Why Indian Horse by Richard Wagamese is meaningful to Shelagh Rogers
July 1, 2017 marks 150 years since Confederation in Canada. CBC Books is creating the Great Canadian Reading List — a list of 150 books curated by you.
"The novel opens with an Ojibway man named Saul Indian Horse, in a treatment centre, reluctantly writing the story of his life so that by understanding where he came from, he'll know where he's going. It takes in Saul's trauma as a child in residential school, and the quotidian banality of the racism he faces as an adult but it's also about the release and transcendence he found in being a young superstar, in a number of hockey leagues. The adult Saul is working through a loss that affects him at a cellular level: loss of his family, culture, language and identity. By the end, Saul is on the road to healing.
"Richard Wagamese died in March of this year. This book is most meaningful to me right now because when I read it, I remember how Richard loved hockey, how he came back to his culture, language and spirituality and what that meant to him, how he himself went through healing from the legacy of residential school. I miss him so much but when I read Indian Horse, I can dial into his voice, loud, proud, fierce and clear. I am so grateful for that."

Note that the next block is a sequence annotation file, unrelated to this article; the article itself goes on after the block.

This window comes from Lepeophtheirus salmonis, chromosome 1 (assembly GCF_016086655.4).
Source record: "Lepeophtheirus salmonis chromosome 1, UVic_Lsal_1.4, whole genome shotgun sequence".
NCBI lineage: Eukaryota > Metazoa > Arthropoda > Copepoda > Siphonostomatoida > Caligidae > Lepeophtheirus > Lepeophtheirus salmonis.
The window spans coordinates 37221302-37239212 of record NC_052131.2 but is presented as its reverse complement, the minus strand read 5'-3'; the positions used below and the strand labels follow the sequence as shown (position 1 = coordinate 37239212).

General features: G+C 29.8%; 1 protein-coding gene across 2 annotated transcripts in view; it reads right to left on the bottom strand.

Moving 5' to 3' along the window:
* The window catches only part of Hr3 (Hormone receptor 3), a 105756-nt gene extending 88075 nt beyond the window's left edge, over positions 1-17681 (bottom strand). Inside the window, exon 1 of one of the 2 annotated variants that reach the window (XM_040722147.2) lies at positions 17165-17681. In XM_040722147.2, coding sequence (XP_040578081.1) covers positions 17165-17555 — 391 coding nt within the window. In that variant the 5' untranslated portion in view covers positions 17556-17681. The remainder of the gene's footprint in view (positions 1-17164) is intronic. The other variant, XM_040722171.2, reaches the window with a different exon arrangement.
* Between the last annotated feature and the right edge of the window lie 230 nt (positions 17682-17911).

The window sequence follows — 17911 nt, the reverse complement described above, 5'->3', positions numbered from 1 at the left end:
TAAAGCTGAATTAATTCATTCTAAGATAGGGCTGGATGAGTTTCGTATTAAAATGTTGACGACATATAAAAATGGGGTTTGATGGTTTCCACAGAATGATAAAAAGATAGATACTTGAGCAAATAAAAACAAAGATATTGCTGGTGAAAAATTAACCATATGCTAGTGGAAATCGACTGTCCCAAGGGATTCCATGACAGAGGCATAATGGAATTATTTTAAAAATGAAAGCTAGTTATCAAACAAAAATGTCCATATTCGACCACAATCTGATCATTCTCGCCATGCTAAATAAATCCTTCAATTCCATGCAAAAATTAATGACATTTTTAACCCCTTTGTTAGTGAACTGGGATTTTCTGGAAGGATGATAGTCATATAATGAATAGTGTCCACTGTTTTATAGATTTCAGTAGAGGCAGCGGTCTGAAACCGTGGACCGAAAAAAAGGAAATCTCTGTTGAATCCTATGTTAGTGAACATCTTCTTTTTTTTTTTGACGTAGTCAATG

Shelagh Rogers is the host of The Next Chapter on CBC Radio One, an officer of the Order of Canada and and an honorary witness for the Truth and Reconciliation Commission. She also serves as the chancellor of the University of Victoria.